For most people, Botox means smoothing forehead wrinkles and looking younger. While this is true and Botox is the most common cosmetic procedure performed in the U.S., there are benefits that are more than skin deep. Medical applications of Botox include treatment and prevention of migraine headaches, neck muscle spasms and excessive sweating, among others.
However, its other benefit may have meaningful effects on the wellbeing. Minute amount of Botulinum toxin injected into specific muscles help relax the muscle and smooth the overlying skin wrinkles. Without repeated movements, new wrinkles don’t form and existent ones improve. Yoga instructors routinely focus on relaxing the forehead and eye muscles as a means to relieving tension. One of my patients who has been receiving Botox to treat wrinkles noticed that when the habitual habit of frowning was gone, she felt more serene and didn’t have to remind herself to consciously try to relax those muscles. This concept of facial feedback hypothesis (facial movement influencing emotional experience) dates back to Charles Darwin and its connection to Botox has been studied in patients with depression. One such study in Journal of Dermatology in 2006 reported remission of depression in 9 out of 10 patients treated with Botox injections into the forehead and eyebrow muscles that create expressions of sadness, anger, and fear [reference].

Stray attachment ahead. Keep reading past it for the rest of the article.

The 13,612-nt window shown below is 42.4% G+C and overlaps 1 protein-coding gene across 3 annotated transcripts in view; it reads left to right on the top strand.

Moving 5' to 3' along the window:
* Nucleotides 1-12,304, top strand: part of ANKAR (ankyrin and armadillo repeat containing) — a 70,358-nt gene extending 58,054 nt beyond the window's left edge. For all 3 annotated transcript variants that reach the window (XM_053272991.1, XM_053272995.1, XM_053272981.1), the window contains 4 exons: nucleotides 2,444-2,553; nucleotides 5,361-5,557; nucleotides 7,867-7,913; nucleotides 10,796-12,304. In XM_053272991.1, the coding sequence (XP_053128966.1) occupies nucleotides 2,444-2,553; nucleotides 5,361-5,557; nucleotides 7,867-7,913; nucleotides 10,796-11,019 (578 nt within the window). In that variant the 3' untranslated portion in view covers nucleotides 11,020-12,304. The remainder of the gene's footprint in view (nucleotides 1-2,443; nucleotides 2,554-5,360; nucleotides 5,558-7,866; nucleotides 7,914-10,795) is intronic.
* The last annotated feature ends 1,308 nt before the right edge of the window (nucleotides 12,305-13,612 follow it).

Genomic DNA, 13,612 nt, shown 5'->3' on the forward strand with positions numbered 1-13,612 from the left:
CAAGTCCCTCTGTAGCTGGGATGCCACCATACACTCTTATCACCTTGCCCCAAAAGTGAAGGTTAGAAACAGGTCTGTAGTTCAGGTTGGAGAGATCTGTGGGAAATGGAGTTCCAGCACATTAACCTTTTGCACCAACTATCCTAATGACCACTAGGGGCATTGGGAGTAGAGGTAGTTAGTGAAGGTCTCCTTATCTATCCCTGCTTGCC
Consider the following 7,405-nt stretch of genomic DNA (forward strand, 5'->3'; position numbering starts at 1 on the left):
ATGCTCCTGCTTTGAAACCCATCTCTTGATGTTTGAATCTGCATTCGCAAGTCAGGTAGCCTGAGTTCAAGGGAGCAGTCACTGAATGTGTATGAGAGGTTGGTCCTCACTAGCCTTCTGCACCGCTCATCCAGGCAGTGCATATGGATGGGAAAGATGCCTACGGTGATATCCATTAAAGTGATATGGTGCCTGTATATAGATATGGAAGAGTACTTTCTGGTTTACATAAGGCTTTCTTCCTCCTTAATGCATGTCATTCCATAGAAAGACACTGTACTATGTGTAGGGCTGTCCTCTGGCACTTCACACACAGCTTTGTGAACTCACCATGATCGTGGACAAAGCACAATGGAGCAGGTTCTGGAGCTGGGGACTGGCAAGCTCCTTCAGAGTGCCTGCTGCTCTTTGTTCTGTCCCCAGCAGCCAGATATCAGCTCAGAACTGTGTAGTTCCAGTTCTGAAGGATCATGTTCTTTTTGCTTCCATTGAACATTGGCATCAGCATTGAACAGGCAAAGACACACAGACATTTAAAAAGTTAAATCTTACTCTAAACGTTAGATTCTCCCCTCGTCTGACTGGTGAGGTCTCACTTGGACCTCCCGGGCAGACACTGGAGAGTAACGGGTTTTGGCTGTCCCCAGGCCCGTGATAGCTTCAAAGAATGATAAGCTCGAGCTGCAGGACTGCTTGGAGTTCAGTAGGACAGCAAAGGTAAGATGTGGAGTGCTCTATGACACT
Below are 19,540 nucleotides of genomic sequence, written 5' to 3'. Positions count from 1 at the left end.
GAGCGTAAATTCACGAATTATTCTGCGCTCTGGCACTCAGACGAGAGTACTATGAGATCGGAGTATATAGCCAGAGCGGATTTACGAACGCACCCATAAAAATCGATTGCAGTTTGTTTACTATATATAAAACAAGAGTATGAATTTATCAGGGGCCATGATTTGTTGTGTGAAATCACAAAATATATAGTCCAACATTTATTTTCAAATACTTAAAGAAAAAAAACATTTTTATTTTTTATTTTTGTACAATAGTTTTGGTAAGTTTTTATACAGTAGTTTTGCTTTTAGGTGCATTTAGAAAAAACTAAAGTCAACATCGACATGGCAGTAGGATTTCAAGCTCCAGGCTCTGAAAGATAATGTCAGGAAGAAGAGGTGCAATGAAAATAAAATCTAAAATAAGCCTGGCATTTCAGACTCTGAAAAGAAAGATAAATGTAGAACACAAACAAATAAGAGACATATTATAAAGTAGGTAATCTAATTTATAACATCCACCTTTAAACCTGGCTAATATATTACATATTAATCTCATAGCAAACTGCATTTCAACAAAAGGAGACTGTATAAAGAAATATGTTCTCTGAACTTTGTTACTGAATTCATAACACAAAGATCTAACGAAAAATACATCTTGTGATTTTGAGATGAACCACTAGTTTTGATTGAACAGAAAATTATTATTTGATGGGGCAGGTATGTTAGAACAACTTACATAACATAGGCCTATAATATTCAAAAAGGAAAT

In addition to internal benefits, it may also have a positive influence on interpersonal relationships. A common complain of patients seeking Botox treatment is that they look angry. Without the deep crevices between the eyebrows, spouses, children or co-workers may perceive you as more friendly, open and approachable and respond to you accordingly. A sad or discontent appearance may be improved by precise placement of Botox into muscles that pull the corners of the mouth downward, resulting in a friendlier and happier appearance. Botox may help people notice how differently they relate to others, potentially leading to self-awareness and behavior changes that last longer than the Botox itself.
The argument that when you can’t express the emotion, you feel it less can also be made to argue that Botox dampens a person’s ability to feel joy and surprise or make them appear cold or insensitive. This is where the artistry of the injector is more important than the technical skill. A conservative and thoughtful approach delivered by a physician knowledgeable and experience with this seemingly simple procedure can result in an excellent result, both inside and out.